Clemson University says it will use a $3.3 million gift from a media and auto executive to establish a waterfowl and wetlands research center along the coast.
The university said Tuesday that Cox Enterprises Chairman James Kennedy had endowed a new conservation center in Georgetown and Beaufort counties. The Kennedy Waterfowl and Wetlands Conservation Center will be the only endowed center of its kind on the Atlantic coast, the school said. South Carolina is a winter home for many duck species that migrate from Canada and nest in coastal wetlands.
“What makes South Carolina unique is that we have a lot of these wetlands systems that are, compared to other areas, pretty much intact,” the school’s Natural Resources Division chair Greg Yarrow said. “It allows us to build upon that.”
A National Oceanic and Atmospheric Administration study released last year estimated the amount of coastal wetlands nationwide declined by nearly 361,000 acres from 2004 to 2009. The decline is 25 percent faster than the previous study period from 1998 to 2004.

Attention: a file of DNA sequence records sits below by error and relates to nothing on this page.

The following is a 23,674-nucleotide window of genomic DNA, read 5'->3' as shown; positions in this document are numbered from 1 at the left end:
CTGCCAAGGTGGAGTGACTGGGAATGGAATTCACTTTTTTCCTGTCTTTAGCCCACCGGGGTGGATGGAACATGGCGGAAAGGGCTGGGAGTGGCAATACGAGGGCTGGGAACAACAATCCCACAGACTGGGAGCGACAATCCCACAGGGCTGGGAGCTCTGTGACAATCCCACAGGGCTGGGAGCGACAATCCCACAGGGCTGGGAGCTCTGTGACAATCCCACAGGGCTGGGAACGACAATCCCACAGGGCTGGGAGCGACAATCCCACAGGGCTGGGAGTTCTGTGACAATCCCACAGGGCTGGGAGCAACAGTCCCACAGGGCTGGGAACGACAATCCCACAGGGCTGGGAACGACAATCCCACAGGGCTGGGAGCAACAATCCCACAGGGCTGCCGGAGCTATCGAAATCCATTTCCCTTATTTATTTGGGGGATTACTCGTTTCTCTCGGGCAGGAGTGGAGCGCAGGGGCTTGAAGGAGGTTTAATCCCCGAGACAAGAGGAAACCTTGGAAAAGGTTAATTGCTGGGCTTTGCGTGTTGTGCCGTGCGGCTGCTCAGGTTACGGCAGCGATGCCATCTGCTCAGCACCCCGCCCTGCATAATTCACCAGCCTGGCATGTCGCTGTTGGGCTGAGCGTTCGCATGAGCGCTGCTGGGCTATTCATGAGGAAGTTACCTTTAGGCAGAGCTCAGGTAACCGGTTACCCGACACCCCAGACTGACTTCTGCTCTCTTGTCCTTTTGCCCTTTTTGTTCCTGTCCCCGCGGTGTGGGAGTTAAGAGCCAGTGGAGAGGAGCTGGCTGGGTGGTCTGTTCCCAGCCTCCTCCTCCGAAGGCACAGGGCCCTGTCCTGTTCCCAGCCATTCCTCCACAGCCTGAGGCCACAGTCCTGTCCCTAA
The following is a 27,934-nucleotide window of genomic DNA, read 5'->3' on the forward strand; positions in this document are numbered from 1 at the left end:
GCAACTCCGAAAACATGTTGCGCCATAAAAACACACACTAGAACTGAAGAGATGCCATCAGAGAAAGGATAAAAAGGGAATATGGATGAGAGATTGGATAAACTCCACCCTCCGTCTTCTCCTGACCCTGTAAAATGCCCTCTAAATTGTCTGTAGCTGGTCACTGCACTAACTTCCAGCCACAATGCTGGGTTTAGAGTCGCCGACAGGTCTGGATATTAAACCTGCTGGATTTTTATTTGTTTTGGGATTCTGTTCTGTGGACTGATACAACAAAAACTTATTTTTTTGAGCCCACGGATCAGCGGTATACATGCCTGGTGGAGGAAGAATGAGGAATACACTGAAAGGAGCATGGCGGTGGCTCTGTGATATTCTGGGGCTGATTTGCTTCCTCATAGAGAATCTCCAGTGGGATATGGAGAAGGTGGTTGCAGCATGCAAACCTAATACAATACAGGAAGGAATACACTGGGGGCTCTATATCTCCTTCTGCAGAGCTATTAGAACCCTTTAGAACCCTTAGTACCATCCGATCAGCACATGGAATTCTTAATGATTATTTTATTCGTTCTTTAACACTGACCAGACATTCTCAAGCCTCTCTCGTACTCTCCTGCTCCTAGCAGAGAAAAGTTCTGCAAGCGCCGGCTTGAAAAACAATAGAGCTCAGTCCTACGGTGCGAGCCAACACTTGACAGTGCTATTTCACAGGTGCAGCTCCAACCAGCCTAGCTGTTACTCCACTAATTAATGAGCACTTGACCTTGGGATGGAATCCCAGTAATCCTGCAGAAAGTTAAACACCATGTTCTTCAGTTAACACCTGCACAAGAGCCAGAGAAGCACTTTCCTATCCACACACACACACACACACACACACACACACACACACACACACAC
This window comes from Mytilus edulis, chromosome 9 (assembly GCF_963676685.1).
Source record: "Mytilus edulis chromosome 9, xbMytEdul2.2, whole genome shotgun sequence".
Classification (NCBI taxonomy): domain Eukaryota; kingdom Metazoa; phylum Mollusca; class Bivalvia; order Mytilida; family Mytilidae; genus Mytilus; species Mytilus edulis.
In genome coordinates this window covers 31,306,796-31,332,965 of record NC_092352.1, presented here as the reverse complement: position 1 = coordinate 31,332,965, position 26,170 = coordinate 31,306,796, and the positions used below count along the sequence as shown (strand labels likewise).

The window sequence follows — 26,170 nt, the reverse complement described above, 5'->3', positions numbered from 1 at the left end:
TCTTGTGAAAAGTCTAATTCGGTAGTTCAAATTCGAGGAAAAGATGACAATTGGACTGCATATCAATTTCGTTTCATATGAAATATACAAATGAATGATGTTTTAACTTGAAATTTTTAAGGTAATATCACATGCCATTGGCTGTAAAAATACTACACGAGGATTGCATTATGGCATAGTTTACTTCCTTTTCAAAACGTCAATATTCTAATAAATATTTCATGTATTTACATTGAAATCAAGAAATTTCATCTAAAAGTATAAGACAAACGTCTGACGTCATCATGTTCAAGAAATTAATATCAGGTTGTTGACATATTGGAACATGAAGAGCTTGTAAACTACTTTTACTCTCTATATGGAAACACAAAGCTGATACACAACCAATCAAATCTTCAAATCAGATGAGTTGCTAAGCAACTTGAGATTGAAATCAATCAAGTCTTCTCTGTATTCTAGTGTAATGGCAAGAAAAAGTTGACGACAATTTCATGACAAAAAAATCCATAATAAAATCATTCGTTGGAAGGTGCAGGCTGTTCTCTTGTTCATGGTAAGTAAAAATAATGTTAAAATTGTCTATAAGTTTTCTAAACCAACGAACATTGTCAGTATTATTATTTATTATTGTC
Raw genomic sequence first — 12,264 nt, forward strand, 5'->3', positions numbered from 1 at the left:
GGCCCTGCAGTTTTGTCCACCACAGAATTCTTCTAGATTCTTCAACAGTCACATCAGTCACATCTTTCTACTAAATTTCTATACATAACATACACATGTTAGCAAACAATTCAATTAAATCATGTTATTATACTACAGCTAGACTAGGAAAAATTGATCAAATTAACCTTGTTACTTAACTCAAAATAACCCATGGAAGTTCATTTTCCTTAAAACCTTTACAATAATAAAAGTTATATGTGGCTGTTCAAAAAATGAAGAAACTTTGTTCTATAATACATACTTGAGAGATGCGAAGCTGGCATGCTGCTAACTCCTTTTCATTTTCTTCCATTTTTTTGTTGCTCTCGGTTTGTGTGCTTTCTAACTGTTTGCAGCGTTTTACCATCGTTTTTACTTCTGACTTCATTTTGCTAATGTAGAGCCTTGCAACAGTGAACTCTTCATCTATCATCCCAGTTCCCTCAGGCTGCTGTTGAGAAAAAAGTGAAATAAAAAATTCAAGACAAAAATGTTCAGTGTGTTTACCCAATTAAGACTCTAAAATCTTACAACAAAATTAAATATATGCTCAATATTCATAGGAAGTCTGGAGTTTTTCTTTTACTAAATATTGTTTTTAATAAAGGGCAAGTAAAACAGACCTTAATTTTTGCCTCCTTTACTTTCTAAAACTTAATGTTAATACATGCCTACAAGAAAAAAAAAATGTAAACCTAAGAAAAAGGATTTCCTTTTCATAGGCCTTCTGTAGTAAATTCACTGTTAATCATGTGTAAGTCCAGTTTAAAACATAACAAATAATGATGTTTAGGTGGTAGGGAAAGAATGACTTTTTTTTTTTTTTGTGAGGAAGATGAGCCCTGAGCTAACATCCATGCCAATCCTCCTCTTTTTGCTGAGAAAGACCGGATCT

“My first duck hunting experience was in the South Carolina Lowcountry and it was life-changing,” Kennedy said in a statement. “With this gift, I hope to ensure that future generations have waterfowl and wetlands to enjoy, and that we continue to produce young people with a passion to study and steward these important natural resources for years to come.”
The endowment will fund fellowships for doctoral and graduate-level students, undergraduate student fellows and other internships. Funds also will be used to educate landowners and managers through an outreach program, the school said.
The center will be located at the existing Baruch Institute for Coastal Ecology and Forest Service in Georgetown County and at the Nemours Wildlife Foundation in Beaufort. Yarrow noted the locations are purposely close to Winyah Bay and the ACE Basin preserve, respectively, two of the largest undeveloped coastal tracts along the Eastern Seaboard.